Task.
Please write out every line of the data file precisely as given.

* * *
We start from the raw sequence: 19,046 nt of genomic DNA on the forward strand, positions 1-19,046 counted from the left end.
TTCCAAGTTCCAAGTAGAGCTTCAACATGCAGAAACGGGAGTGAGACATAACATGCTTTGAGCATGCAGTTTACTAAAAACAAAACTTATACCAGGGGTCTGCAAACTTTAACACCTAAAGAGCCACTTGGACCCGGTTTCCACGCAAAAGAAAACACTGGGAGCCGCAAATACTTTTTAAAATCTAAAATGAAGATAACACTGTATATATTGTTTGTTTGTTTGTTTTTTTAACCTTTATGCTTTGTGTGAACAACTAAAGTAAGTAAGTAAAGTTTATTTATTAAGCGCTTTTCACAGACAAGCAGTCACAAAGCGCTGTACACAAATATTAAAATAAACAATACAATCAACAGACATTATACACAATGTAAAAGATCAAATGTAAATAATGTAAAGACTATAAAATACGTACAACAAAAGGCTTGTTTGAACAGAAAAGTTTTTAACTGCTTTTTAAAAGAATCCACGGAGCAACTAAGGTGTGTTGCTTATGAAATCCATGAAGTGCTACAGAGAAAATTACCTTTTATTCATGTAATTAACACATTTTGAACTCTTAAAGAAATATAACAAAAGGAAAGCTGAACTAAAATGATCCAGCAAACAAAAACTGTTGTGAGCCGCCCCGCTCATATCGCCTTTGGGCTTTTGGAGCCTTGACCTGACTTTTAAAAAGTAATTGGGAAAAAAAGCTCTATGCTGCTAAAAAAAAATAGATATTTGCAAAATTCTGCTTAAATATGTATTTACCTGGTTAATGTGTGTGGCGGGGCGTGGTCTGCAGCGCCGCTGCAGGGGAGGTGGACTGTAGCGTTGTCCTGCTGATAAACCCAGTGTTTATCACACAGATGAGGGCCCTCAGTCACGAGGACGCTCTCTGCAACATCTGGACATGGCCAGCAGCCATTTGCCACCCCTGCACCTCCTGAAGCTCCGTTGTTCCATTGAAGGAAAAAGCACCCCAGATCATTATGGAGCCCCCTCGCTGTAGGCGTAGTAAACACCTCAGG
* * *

We start from the raw sequence: 19,046 nt of genomic DNA on the forward strand, positions 1-19,046 counted from the left end.
TTCCAAGTTCCAAGTAGAGCTTCAACATGCAGAAACGGGAGTGAGACATAACATGCTTTGAGCATGCAGTTTACTAAAAACAAAACTTATACCAGGGGTCTGCAAACTTTAACACCTAAAGAGCCACTTGGACCCGGTTTCCACGCAAAAGAAAACACTGGGAGCCGCAAATACTTTTTAAAATCTAAAATGAAGATAACACTGTATATATTGTTTGTTTGTTTGTTTTTTTAACCTTTATGCTTTGTGTGAACAACTAAAGTAAGTAAGTAAAGTTTATTTATTAAGCGCTTTTCACAGACAAGCAGTCACAAAGCGCTGTACACAAATATTAAAATAAACAATACAATCAACAGACATTATACACAATGTAAAAGATCAAATGTAAATAATGTAAAGACTATAAAATACGTACAACAAAAGGCTTGTTTGAACAGAAAAGTTTTTAACTGCTTTTTAAAAGAATCCACGGAGCAACTAAGGTGTGTTGCTTATGAAATCCATGAAGTGCTACAGAGAAAATTACCTTTTATTCATGTAATTAACACATTTTGAACTCTTAAAGAAATATAACAAAAGGAAAGCTGAACTAAAATGATCCAGCAAACAAAAACTGTTGTGAGCCGCCCCGCTCATATCGCCTTTGGGCTTTTGGAGCCTTGACCTGACTTTTAAAAAGTAATTGGGAAAAAAAGCTCTATGCTGCTAAAAAAAAATAGATATTTGCAAAATTCTGCTTAAATATGTATTTACCTGGTTAATGTGTGTGGCGGGGCGTGGTCTGCAGCGCCGCTGCAGGGGAGGTGGACTGTAGCGTTGTCCTGCTGATAAACCCAGTGTTTATCACACAGATGAGGGCCCTCAGTCACGAGGACGCTCTCTGCAACATCTGGACATGGCCAGCAGCCATTTGCCACCCCTGCACCTCCTGAAGCTCCGTTGTTCCATTGAAGGAAAAAGCACCCCAGATCATTATGGAGCCCCCTCGCTGTAGGCGTAGTAAACACCTCAGG